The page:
Friday, June 24, 2011

What Will Kristi Do?

The Sioux Falls Argus Leader opines
It's a good sign that U.S. Education Secretary Arne Duncan has indicated that he will work with schools through this limbo created by the stalling of the NCLB reauthorization. He predicted that without changes, more than 80 percent of U.S. schools would be labeled failing next year. No matter what the good intentions of the NCLB law, that sort of failure rate is certainly an unintended consequence.

Congress needs to move quickly to at least put the yearly proficiency ratings standard aside while the next round of education legislation is worked out. Rep. Kristi Noem, who sits on the House Education Committee, is in position to take a lead role in moving this discussion forward. She should do that. [emphasis mine]
Last week KELO reported,
Associated School Boards has discussed the concerns with Representative Kristi Noem, who's on the education committee. She agrees something more needs to be done.

"Just loosening some requirements doesn't really get us more progress down the road that's better for our kids,” Noem said. “We really need to head back to the reauthorization process and fix things that are wrong with the law.". . . .
Noem says she'd like to see new NCLB provisions give more local control to districts, to improve and enhance where they see fit.
South Dakota's most widely circulated paper and the state's school board association believe the state needs some immediate relief from NCLB.  Meanwhile, the New York Times reports,
In a sharp rebuke to the Obama administration, the Republican chairman of the House education committee on Thursday challenged plans by the education secretary to override provisions of the federal No Child Left Behind Law, and he said he would use a House rewrite of it this year to rein in the secretary’s influence on America’s schools.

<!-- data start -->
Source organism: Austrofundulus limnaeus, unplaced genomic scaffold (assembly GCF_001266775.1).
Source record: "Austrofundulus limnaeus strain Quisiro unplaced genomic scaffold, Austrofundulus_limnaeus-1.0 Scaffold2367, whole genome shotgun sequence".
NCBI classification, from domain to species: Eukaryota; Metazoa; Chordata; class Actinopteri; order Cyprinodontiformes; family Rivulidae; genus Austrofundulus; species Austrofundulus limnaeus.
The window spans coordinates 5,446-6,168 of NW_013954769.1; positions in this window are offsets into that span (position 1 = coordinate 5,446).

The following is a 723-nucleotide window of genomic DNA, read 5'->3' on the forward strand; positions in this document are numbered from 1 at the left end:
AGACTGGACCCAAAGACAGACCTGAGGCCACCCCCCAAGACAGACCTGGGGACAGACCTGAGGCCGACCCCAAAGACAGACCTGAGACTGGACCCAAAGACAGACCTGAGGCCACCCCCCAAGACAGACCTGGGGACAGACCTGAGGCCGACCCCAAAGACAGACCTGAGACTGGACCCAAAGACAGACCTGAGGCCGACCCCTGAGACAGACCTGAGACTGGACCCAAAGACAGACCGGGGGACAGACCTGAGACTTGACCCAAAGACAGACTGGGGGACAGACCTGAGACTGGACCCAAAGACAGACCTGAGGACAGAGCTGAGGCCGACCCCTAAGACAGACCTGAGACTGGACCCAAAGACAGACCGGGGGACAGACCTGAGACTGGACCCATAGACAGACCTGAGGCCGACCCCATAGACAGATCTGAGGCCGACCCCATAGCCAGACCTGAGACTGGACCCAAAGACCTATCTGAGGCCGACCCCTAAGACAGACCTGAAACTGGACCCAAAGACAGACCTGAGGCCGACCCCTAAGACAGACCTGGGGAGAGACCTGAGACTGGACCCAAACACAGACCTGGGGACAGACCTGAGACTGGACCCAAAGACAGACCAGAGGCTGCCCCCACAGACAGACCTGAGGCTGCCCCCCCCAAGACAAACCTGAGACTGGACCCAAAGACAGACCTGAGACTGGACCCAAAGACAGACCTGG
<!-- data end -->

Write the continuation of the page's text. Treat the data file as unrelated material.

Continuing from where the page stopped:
Responding to Education Secretary Arne Duncan’s promise to grant states waivers to the education law’s most onerous provisions if Congress failed to rewrite it, the committee chairman, Representative John Kline of Minnesota, sent Mr. Duncan a letter on Thursday demanding that he explain by July 1 the legal authority that he believed he had to issue the waivers.

Mr. Kline went further in a conference call with reporters, criticizing the administration’s use of the $5 billion Race to the Top grant competition to get states to adopt its reform agenda.

“He’s not the nation’s superintendent,” Mr. Kline said of Mr. Duncan, who assumed powers greater than any of his predecessors when, in 2009, Congress voted $100 billion in economic stimulus money for the nation’s school systems and allowed the secretary to decide how much of it should be spent.  
It seems that House Republicans want to rein in Duncan before they fix NCLB.  Noem seems to be being pulled in opposite directions.

The fact is both goals need to be met.  Duncan needs to be reined in and Congress needs to repair some of NCLB's stupid requirements.  Whatever his faults, Duncan correctly asserts "unless the law is rewritten quickly, 80,000 of the nation’s 100,000 public schools could be declared failing this fall, demoralizing educators and paralyzing administrators with red tape."

NCLB will be a key test for Representative Noem who has shown little talent for anything except raising money.  Can she use her position on the committee to rein in Duncan and fix NCLB before September?

I'm not sanguine about the prospects, but I'll let oddsmakers set the line in the comments.


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yanktonirishred said...

Hasn't Mrs Noems answer to everything, no matter the problem been

"give more local control to _____________, to improve and enhance where they see fit."

I'm not saying that isn't the answer here. No one but the teachers working with the kids knows better what will benefit the kids, but to me this just seems to be her stock answer.

School funding, energy, income shortfalls, insurance, unemployment.

If she wants local governments and entities to do all the work...then why the hell do we need her?


travis said...

I'll give you 4 to 3 odds that Noem will be a part of reforming the law.

2 to 1 that it will be just as bad or worse.

30 to 1 that it will be a win for schools and educators....